The company I work for (when I’m not busy doing latenite films related work) recently purchased a brand new MacPro. Nothing too fancy, just something that can easily handle offline editing in Avid Media Composer and Final Cut Pro. Here are the specs:
One 2.66GHz Quad-Core Intel Xeon
4GB RAM (4 x 1GB)
640GB 7200-rpm Serial ATA 3Gb/s
ATI Radeon HD 4870 512MB Graphics Card
And so, once it arrived, I open up the box, took out the tower, and hooked it up to some monitors we already had. It booted fine, and loaded Snow Leopard. “Ah, no” I thought to myself, and added a mental note that the first thing I will need to do it get rid of Snow Leopard. But, while it’s up and running, I might as well check out some of the new Snow Leopard features. Then I noticed it. Something was not right. For about half a second every five seconds the computer seemed to “stall”. It would just stop for half a second. It was almost as if it had a faulty heart and was missing a beat every now and again. I’ve never seen this before, so I was a little bit scared that maybe this brand new machine might had serious hardware problems. Either that – or Snow Leopard was causing the poor machine some major, major grief. So first thing I did after a diagnostics test (in which the machine passed all tests), was try and dump Snow Leopard and put on Leopard 10.5. I put in the Retail DVD of Leopard we have, clicked install, and waited for the machine to reboot. Then nothing happened. Ummm… Strange! Why wasn’t it booting? I tried another Retail DVD of Leopard we have. Same problem. Ummm… very strange! Time for Google. I hit my first major stumbling block – you can only install Leopard 10.5.6 or later on these new MacPro’s and all our Retail DVDs are 10.5. With no copy of Leopard 10.5.6 on DVD, and no dealers stocking 10.5.6 on the shelves, it was time to sent it back to the retailer so that they can install 10.5.6 and work out what’s going on with the strange freezing issue. We can always grab another copy of 10.5.6 on DVD from Apple’s discontinued software division later (as we’ll need to install the OS again on other partitions anyway).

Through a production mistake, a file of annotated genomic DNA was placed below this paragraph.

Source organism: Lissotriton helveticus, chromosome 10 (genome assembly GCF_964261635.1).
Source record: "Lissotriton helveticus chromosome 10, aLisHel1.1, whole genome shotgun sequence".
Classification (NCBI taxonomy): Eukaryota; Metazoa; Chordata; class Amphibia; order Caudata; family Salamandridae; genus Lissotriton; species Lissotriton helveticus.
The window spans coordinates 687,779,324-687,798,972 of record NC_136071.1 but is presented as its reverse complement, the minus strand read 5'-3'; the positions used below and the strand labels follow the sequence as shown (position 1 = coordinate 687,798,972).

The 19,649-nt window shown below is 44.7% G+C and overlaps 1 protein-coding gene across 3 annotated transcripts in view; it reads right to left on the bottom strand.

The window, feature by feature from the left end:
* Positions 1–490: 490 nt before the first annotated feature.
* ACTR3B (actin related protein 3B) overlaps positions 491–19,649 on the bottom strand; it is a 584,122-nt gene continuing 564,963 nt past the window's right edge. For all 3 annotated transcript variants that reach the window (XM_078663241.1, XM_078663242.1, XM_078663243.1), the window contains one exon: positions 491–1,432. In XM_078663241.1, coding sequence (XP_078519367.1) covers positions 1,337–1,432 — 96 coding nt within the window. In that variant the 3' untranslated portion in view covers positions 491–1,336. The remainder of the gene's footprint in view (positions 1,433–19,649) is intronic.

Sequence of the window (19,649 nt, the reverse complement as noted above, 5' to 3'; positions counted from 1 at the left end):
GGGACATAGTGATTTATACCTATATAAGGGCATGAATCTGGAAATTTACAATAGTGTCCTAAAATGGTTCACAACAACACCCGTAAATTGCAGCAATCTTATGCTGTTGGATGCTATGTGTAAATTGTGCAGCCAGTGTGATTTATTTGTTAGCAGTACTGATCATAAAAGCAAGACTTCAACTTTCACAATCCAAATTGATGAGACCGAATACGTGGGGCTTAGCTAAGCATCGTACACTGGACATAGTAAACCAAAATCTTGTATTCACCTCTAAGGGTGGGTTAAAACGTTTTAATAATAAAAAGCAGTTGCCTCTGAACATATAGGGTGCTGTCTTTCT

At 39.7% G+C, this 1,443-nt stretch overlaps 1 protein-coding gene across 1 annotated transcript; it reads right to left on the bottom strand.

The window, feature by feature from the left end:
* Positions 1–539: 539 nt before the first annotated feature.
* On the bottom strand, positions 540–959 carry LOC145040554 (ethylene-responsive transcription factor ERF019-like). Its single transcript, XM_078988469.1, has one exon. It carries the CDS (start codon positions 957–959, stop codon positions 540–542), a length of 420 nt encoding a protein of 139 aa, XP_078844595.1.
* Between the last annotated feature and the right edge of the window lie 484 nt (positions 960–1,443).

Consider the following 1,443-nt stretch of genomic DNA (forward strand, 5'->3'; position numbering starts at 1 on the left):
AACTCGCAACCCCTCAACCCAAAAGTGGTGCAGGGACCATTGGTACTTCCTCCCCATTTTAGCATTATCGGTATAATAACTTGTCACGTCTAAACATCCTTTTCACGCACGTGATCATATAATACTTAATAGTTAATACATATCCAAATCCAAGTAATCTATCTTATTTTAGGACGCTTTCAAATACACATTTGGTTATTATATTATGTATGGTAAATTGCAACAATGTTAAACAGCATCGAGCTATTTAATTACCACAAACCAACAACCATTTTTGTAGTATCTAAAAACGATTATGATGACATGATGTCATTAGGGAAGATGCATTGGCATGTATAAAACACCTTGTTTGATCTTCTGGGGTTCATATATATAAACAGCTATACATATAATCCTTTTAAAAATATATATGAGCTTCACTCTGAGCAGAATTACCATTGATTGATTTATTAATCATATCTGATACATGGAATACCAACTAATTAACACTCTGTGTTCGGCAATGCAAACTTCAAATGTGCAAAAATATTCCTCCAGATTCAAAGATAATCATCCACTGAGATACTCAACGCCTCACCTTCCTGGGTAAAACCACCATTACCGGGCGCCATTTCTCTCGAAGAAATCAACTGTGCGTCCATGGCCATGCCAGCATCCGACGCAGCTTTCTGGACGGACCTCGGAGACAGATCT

And so, the Mac went back to the shop. The weird thing however was that the machine worked perfectly once they received it. No lagging, no freezing – it worked perfectly. So they installed 10.5.6, ran the diagnostics tool, swapped out the RAM as a precaution, and sent it back to us. They did say however that they have come across this issue once before, and put it down to electromagnetic interference in the room it was being used in – putting the machine in another room seemed to fix the problem. Very strange!
I got it back, plugged it in, and the same issue occurred. It would freeze for about half a second every five or so seconds. And so, as a test, I tried it in a different room. It worked fine. Very strange! So I tried it in another room. Same freezing issue. In another room. Same freezing issue. In another room. It worked fine! So it seemed that this silly machine would only work in specific locations, and I had no idea why!
Not convinced that electromagnetic interference would do this, I tried swapping out cables, the keyboard, the mouse, and then finally, I tried different combinations of monitors.
And then I found the solution. For some reason certain monitors connected via the DVI port cause the system to lag (i.e. literally freeze for half a second every five or so seconds) if connected via the DVI or Mini DisplayPort. However, all monitors seem to work fine over VGA using adapters.
I’ve tried every single possible combination of screen resolutions and refresh rates – so that’s not the issue.
I’ve tried Googling similar issues, but apart from finding a whole heap of issues with the 4870 graphics card, I couldn’t seem to find anything like this.
Here is a list of monitors I tried:
Works over DVI, Mini DisplayPort & VGA:
Samsung 205BW 16:9 LCD
Benq G2420 HD (Model: ET-0027-B) 16:9 LCD
Works over VGA:
Kogan X19WB 16:9 LCD
Sony LMD-2030W 16:9 LCD
Sony KLV-325200A 16:9 LCD
Sony KDL-2054000 16:9 LCD
Doesn’t Work over DVI or Mini DisplayPort:
Samsung 940B 4:3 LCD
Benq T2200HD (Model: W2108) 16:9 LCD
Benq G2200W (Model: ET-0016-N) 16:9 LCD
When I get the time, I’ll also try a few other monitors we’ve got lying around including some big old CRTs!
So, to cut a long story short, if you get a new MacPro and it looks like it’s lagging – try a different screen! If anyone has a reason as to why this happens, I’d also love to hear it!
Best Regards, Chris !